The electric energy industry for decades operated an easy model – the energy was provided when this was needed by the customer. The model is changing. The traditionally centralized, distributed, fossil or nuclear energy production transforms stage by stage using distributed energy resources (DER). The question is not what brings the change induced by DER, but how fast it happens. The DER model completely transforms the current one-way value chain from production, though sales, delivery and distribution to retail trade. New entrants appear in the market ecosystem along the traditional players – customers who, in addition to the consumption, fill the producer position in the two-way value chain.
The utility sector has no homogeneous structure, so its players face different challenges after the start of the credit crisis. The potential for electric service revenue growth is still vague due to slowly increasing consumption. To cover investments there are various “fee” scenarios with which the change in infrastructure needs can be funded, while the state-owned utilities are not in a position to raise rates. The gas supply ecosystem is slightly in a better position, because through new gas service opportunities new customers can be acquired, and in parallel the market price of spot gas increases in a “healthy” rate. For the water utilities the biggest challenge is the aging infrastructure. In addition, poor knowledge of their customers about water value chain makes it difficult to maintain a safe water supply.
The “smart / clever” and “grid / distributed” concepts seem to be sufficiently attractive for a lot in the last five years in order to implement heavy investment in “smart grid” and IT systems that support them. These improvements are most characteristic for the electric service providers, but some gas and water suppliers have also entered.
The utility customers claim to increase demand for service reliability and duration and scheduling of outage and recovery, as well as for multi-channel communications.
In the business model transformation the biggest challenge is the complete transformation of the customers’ needs – clients expect the same experience, which they have accustomed to in their retail or banking relations, i.e. calls for short response time and two-way communication using social networks and mobile devices. This will require significant cultural and technological convergence improvements.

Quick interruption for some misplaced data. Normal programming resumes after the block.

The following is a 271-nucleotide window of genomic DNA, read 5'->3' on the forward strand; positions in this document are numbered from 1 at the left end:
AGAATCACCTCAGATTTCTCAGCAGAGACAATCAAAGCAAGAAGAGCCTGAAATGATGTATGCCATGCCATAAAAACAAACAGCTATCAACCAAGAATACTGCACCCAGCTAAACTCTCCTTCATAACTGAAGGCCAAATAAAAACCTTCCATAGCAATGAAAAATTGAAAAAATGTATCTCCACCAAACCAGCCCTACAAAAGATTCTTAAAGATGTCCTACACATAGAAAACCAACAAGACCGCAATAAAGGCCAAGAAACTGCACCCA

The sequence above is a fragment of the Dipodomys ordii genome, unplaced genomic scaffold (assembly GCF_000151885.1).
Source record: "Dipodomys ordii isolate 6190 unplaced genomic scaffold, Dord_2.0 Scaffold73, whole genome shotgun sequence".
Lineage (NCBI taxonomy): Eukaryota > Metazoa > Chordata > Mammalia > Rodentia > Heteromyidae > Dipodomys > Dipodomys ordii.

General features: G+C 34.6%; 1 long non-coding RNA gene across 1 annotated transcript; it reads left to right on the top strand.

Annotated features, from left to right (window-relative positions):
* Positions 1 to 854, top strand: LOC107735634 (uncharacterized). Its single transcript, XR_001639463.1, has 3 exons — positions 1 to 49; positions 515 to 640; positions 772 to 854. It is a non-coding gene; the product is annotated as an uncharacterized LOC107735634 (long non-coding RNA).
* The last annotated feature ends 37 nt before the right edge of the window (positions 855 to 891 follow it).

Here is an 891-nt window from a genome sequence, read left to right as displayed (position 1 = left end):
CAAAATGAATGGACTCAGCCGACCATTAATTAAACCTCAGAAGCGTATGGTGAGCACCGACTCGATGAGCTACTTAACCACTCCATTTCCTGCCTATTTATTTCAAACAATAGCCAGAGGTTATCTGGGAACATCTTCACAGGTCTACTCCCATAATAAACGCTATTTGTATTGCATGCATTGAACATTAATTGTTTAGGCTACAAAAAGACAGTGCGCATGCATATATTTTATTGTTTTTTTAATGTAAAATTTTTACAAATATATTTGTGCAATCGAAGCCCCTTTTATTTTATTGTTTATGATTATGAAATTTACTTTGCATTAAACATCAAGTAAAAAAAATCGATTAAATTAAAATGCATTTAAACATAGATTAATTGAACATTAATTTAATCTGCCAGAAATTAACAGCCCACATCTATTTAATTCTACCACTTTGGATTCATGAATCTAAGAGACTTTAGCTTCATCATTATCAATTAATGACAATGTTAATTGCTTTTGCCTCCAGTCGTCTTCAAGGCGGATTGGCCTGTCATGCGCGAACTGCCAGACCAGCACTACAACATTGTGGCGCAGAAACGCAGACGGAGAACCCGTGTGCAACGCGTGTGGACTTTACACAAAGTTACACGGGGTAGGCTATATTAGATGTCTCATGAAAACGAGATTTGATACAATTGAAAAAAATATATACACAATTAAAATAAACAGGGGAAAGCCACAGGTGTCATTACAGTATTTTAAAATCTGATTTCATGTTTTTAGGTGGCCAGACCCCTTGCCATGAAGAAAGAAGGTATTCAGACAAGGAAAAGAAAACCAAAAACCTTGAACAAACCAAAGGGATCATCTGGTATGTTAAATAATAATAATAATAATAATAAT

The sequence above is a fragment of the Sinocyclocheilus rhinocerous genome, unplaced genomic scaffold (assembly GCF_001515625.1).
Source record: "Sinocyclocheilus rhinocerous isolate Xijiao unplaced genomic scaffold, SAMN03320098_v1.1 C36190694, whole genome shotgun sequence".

NETvisor’s ICT operations support the development and knowledge of stakeholders in the utility sector. The Technology Support Operations (OT) – especially the two-way communication, smart devices and SCADA – is developing rapidly changing way distribution networks currently monitored. The development of information technology (IT) impacts on the development of the OT also using advantages that appear in mobile technology, in analysis and in system integration. Although the development of IT and OT has been made next to each other, but in separate silos, the expectations for the convergence of these are not new.
NETvisor provides effective support for its customers in the convergence of OT-IT systems and processes along market demand, by creating a higher standard of customer experience and creating a more efficient decision-making process.
Transparent IT processes and constantly accountable IT service quality are enabled by NETvisor’s operations support solutions. Our ICT systems integration specialists plan the infrastructure enhancements based on a preliminary performance assessment with vendor-independent approach and outstanding expertise, or propose to eliminate the identified bottlenecks. NETvisor provides the following services and solutions:
- Support, measurement and accounting for transparent business processes
- Quality assurance of SLA-based IT and business services
- Industrial Internet-based service management
- Consolidated ICT infrastructure planning and implementation
- ICT operation support systems
- IT capacity map, monitoring, planning, audit
- IT security management (standardization, compliance)